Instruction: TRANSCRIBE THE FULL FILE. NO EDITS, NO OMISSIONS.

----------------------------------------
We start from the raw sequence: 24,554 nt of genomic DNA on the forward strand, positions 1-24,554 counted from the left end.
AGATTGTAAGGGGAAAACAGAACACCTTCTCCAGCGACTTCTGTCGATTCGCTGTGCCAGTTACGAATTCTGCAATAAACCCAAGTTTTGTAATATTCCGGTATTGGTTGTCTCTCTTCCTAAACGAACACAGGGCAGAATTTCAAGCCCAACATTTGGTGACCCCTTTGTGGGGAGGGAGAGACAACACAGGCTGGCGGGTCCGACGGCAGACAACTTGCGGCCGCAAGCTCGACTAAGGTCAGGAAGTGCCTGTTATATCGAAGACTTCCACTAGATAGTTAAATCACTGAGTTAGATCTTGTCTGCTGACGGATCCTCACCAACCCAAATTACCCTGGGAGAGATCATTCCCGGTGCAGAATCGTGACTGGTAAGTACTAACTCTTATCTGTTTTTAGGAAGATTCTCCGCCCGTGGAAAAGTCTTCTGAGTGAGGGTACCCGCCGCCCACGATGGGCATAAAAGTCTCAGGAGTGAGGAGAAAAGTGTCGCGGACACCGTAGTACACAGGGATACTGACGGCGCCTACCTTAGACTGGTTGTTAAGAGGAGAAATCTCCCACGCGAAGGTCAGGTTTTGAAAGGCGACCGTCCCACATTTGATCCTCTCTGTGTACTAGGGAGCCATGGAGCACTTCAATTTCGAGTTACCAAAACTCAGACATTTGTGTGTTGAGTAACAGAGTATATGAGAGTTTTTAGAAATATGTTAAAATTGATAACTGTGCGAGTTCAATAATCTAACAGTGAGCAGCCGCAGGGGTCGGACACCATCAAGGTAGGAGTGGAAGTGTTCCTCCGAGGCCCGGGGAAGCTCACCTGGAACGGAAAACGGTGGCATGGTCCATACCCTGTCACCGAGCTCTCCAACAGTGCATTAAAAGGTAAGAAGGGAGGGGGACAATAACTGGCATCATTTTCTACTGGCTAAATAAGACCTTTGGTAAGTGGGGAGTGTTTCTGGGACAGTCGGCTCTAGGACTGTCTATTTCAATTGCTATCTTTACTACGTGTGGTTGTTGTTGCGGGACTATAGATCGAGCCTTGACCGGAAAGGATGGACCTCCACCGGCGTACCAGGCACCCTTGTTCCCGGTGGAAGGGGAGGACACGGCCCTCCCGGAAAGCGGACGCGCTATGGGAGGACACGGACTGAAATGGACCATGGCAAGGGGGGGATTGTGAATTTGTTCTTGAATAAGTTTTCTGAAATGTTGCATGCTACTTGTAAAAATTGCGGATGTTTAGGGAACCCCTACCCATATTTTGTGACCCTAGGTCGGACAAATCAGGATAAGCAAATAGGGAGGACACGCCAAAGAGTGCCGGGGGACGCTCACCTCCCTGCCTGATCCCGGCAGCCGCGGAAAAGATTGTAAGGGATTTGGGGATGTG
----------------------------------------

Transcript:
We start from the raw sequence: 24,554 nt of genomic DNA on the forward strand, positions 1-24,554 counted from the left end.
AGATTGTAAGGGGAAAACAGAACACCTTCTCCAGCGACTTCTGTCGATTCGCTGTGCCAGTTACGAATTCTGCAATAAACCCAAGTTTTGTAATATTCCGGTATTGGTTGTCTCTCTTCCTAAACGAACACAGGGCAGAATTTCAAGCCCAACATTTGGTGACCCCTTTGTGGGGAGGGAGAGACAACACAGGCTGGCGGGTCCGACGGCAGACAACTTGCGGCCGCAAGCTCGACTAAGGTCAGGAAGTGCCTGTTATATCGAAGACTTCCACTAGATAGTTAAATCACTGAGTTAGATCTTGTCTGCTGACGGATCCTCACCAACCCAAATTACCCTGGGAGAGATCATTCCCGGTGCAGAATCGTGACTGGTAAGTACTAACTCTTATCTGTTTTTAGGAAGATTCTCCGCCCGTGGAAAAGTCTTCTGAGTGAGGGTACCCGCCGCCCACGATGGGCATAAAAGTCTCAGGAGTGAGGAGAAAAGTGTCGCGGACACCGTAGTACACAGGGATACTGACGGCGCCTACCTTAGACTGGTTGTTAAGAGGAGAAATCTCCCACGCGAAGGTCAGGTTTTGAAAGGCGACCGTCCCACATTTGATCCTCTCTGTGTACTAGGGAGCCATGGAGCACTTCAATTTCGAGTTACCAAAACTCAGACATTTGTGTGTTGAGTAACAGAGTATATGAGAGTTTTTAGAAATATGTTAAAATTGATAACTGTGCGAGTTCAATAATCTAACAGTGAGCAGCCGCAGGGGTCGGACACCATCAAGGTAGGAGTGGAAGTGTTCCTCCGAGGCCCGGGGAAGCTCACCTGGAACGGAAAACGGTGGCATGGTCCATACCCTGTCACCGAGCTCTCCAACAGTGCATTAAAAGGTAAGAAGGGAGGGGGACAATAACTGGCATCATTTTCTACTGGCTAAATAAGACCTTTGGTAAGTGGGGAGTGTTTCTGGGACAGTCGGCTCTAGGACTGTCTATTTCAATTGCTATCTTTACTACGTGTGGTTGTTGTTGCGGGACTATAGATCGAGCCTTGACCGGAAAGGATGGACCTCCACCGGCGTACCAGGCACCCTTGTTCCCGGTGGAAGGGGAGGACACGGCCCTCCCGGAAAGCGGACGCGCTATGGGAGGACACGGACTGAAATGGACCATGGCAAGGGGGGGATTGTGAATTTGTTCTTGAATAAGTTTTCTGAAATGTTGCATGCTACTTGTAAAAATTGCGGATGTTTAGGGAACCCCTACCCATATTTTGTGACCCTAGGTCGGACAAATCAGGATAAGCAAATAGGGAGGACACGCCAAAGAGTGCCGGGGGACGCTCACCTCCCTGCCTGATCCCGGCAGCCGCGGAAAAGATTGTAAGGGATTTGGGGATGTG